Whilst British Airways also has a clear, functional mobile site, it too loses visibility due to a series of poorly optimised pages, particularly around destination and holiday terms.
In the example of ‘dubai holidays’, britishairways.com has suffered a rankings fall from position three to position five. This puts it below two rival operators, Virgin Atlantic and Emirates. When we look at the landing page for this result, we can clearly see that it is not an intuitive landing page for a mobile user.
In fact, we have seen losses for some significant holiday terms for BA, with no gains in the top 20 ‘[destination] holidays’ keywords by search volumes. In the case of ‘florida holidays’, BA has now fallen off the first page to 11th position.
Similarly, destination related ‘flights to [city]’ landing pages are also not optimised for mobile, as in this example for the keyword term ‘flights to london’.
Looking at prominent ‘flights’ keywords in this sector, we can see that British Airways has suffered a number of losses in mobile search results, with just two keywords (‘flights to dublin’ and ‘flights to barcelona’) gaining position.
Poor usability could potentially be a factor
Whilst Google had previously stated that ‘mobile friendliness’ was a “yes or no” issue, and that brands either earned the tag or they didn’t, we have found evidence that Google is looking at mobile usability beyond its criteria for issuing a mobile friendly tag.
Another brand that appears to have lost visibility is the furniture retailer DFS, although this is mainly attributed to small ranking drops on high-volume keyword terms. In the case of our analysis, a drop from first to second for the term ‘sofas’ (DFS was overtaken by Furniture Village).
Whilst such a drop could happen naturally, it seemed to coincide with the roll-out of the mobile update, so we investigated the site from a usability, site speed and technical perspective using PageSpeed Insights.
From a usability perspective, DFS recorded a score of 88/100. However, a red flag was raised over the site’s ‘viewport’ (the defined viewing area of the site), which specifies a fixed width. This could prevent it from rendering properly on all devices.
In contrast, the same test returned a score of 99/100 for Furniture Village, with no red flag warnings.
Whilst we can’t say with any certainty that this factor is the cause of DFS’s drop for a primary key term, it does raise a clear point for all brands to ensure that their site earns the highest usability scores possible. As mobile updates continue to roll out, it is inevitable that usability will become a bigger factor in mobile SERPs.
Some brands have implemented their mobile sites very badly
Another big loser from our dataset appears to be Next, which experiences a 38% drop in mobile SEO visibility (Searchmetrics). However, the reasons for this appear to be the result of a poor technical implementation of their mobile proposition.
In our analysis, we found that the site’s user agent switching was not particularly effective, with the site failing to respond correctly to a number of mobile devices (both Android and iOS).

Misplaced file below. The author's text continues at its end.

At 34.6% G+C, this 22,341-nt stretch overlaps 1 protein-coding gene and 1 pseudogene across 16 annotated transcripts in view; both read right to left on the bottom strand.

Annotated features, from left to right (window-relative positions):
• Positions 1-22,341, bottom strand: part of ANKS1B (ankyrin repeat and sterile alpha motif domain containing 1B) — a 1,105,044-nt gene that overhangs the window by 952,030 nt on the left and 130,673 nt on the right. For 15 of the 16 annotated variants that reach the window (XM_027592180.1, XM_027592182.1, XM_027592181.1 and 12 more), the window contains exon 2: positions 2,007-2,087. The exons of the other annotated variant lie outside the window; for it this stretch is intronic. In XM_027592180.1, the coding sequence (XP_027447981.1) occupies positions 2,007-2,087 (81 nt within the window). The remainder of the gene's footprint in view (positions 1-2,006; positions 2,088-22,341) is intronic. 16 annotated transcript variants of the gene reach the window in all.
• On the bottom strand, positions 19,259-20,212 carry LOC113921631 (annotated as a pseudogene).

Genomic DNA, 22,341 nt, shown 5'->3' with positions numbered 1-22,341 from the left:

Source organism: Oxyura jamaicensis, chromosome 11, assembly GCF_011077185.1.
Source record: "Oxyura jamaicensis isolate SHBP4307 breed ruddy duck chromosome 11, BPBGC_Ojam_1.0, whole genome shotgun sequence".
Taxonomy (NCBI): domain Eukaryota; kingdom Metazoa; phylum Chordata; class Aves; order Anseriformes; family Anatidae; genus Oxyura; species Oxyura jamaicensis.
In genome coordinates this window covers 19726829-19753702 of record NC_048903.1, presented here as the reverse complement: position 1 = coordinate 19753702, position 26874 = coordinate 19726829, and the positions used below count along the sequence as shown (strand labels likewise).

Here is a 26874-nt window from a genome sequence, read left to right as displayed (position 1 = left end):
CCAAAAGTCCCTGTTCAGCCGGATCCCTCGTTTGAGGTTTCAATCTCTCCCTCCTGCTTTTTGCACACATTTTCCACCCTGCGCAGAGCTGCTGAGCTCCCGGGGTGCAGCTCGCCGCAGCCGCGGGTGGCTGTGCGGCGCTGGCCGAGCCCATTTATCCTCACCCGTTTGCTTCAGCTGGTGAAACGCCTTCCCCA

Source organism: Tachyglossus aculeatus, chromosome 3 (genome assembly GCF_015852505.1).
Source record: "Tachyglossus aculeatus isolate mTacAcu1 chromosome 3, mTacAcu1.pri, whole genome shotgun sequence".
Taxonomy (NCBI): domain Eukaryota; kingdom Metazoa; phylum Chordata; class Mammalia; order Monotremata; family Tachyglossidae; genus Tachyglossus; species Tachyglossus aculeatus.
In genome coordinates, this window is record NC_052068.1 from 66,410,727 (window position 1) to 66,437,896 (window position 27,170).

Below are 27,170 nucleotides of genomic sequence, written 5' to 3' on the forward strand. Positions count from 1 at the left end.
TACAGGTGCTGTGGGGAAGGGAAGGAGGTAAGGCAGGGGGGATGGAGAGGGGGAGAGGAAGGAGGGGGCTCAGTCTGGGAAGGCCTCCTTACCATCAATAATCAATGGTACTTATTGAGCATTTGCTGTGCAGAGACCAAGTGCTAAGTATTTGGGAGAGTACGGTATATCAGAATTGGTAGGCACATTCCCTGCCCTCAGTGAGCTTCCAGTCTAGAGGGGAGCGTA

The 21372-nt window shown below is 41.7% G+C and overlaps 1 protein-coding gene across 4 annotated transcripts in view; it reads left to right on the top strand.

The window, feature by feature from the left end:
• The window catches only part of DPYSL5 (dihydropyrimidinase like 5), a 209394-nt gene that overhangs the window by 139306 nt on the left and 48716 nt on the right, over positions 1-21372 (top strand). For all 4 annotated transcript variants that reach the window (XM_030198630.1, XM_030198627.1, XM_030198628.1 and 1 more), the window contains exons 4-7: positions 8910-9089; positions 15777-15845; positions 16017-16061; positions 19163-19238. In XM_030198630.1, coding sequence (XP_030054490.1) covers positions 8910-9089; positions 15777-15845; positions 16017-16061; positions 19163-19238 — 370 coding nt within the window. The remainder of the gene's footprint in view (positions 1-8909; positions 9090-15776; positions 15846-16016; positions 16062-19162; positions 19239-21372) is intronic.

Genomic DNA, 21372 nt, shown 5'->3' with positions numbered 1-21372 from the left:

The second major problem we found was in the site’s transition to mobile. The retailer has both m.next.co.uk and www.next.co.uk/mobile to target mobile traffic. Next uses the /mobile domain to redirect to the m.next.co.uk subdomain. However, the latter still appears to be blocked from search engine crawlers.
Essentially, Next is pushing its mobile traffic to a page that Google cannot read.
The early takeaway lessons
We are still in the early stages of the Google mobile friendly update, but there are already some major lessons to take away.
Optimise your landing pages
The importance of landing pages cannot be understated, based on what we have witnessed so far. Many of the brands that have suffered visibility drops in our analysis have been dragged down by a number of landing pages that have not been optimised for mobile devices. These are potentially high traffic terms (even on mobile devices) and in some cases, these pages are linked to directly from a mobile-friendly home page, so these issues need to be addressed both from a search and user experience perspective.
We have also seen, albeit anecdotal, evidence that whilst mobile friendliness is a “yes or no” issue, objective measures such as site usability and site speed may be playing a factor. As this update matures and becomes more sophisticated at determining the quality of a user experience, it is important that webmasters action these recommendations.
And in the case of mobile pages directing users to non-mobile landing pages, consider the experience that you are providing your users. It is likely that many brands neglected to optimise pages due to lower mobile search volumes, but this has a significant impact on your mobile experience.
Get your technical elements right
We have also seen brands struggle with the implementation of mobile, as evidenced by Next.co.uk. The lesson here is clear – ensure that your mobile proposition is correctly optimised, that device detection is correctly configured and that your primary customer facing mobile site can be indexed.
If you are concerned about your brand’s mobile rankings or if you want to find out how your brand has been affected, get in touch to speak to one of our specialists.